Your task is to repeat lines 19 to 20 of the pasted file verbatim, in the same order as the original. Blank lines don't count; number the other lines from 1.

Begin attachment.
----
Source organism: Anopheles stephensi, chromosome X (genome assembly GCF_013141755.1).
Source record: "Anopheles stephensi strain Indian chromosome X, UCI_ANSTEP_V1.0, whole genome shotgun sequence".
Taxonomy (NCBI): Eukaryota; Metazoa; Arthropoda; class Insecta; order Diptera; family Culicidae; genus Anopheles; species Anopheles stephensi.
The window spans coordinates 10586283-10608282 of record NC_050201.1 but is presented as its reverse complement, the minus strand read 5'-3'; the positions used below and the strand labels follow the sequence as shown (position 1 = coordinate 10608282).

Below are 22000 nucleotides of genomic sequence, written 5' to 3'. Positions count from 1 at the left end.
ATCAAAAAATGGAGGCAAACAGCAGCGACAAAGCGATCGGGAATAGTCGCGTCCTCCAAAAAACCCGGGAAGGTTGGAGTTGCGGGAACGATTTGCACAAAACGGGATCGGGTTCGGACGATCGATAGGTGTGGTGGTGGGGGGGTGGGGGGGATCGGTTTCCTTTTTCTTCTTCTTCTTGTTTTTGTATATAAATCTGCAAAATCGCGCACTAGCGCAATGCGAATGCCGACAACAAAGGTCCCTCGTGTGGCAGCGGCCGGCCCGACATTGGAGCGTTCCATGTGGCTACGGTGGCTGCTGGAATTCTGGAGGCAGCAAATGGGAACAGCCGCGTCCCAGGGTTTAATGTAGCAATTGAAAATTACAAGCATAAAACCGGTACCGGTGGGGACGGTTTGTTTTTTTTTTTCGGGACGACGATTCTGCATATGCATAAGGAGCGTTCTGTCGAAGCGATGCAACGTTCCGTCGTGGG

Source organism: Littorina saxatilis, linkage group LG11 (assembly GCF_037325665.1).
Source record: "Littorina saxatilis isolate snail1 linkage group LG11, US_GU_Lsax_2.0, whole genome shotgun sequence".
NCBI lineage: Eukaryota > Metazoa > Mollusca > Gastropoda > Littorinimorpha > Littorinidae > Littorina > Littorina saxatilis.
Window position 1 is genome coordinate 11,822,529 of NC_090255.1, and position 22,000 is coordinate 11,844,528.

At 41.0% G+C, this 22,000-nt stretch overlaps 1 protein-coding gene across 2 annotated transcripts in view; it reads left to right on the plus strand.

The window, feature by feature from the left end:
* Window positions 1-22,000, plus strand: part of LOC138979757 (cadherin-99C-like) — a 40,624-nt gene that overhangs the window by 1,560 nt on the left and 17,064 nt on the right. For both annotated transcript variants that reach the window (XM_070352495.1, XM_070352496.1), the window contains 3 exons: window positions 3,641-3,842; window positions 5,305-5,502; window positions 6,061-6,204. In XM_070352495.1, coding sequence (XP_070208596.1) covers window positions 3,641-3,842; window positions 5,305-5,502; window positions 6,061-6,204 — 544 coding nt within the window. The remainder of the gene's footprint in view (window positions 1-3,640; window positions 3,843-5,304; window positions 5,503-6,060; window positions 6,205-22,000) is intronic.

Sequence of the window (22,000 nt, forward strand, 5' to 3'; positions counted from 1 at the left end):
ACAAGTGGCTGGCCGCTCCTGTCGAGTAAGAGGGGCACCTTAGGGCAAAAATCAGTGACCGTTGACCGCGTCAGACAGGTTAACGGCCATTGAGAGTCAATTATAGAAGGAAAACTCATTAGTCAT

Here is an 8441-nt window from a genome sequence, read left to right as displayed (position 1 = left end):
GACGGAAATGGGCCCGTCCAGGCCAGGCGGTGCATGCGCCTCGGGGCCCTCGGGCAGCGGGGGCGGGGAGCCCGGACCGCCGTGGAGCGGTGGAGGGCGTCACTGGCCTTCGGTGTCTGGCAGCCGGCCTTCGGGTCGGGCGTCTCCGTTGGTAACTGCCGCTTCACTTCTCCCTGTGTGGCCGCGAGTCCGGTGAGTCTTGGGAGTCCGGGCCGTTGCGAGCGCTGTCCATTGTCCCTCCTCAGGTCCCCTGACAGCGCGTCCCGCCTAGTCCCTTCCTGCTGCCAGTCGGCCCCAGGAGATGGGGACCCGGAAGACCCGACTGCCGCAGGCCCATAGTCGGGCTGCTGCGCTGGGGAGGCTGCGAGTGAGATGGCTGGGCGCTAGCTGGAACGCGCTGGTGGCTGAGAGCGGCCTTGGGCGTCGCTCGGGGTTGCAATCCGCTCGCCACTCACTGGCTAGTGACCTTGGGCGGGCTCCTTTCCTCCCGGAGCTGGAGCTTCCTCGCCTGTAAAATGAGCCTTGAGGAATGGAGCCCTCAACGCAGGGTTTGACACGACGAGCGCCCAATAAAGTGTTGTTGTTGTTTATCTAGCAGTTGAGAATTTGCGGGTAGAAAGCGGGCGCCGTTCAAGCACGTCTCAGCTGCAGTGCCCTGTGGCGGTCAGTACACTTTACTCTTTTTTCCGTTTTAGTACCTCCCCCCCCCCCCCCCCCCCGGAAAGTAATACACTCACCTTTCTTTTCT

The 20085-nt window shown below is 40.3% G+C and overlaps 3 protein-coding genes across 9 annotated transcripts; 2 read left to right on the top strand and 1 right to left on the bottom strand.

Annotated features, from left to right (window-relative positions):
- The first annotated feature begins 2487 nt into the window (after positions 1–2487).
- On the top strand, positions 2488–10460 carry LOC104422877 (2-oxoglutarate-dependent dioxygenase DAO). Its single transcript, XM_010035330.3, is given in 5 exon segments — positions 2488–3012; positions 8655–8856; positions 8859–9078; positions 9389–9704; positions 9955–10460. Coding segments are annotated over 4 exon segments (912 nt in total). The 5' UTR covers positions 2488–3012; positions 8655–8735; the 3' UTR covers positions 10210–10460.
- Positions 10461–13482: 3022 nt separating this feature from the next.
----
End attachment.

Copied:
Annotated features, from left to right (window-relative positions):
- The first annotated feature begins 2487 nt into the window (after positions 1–2487).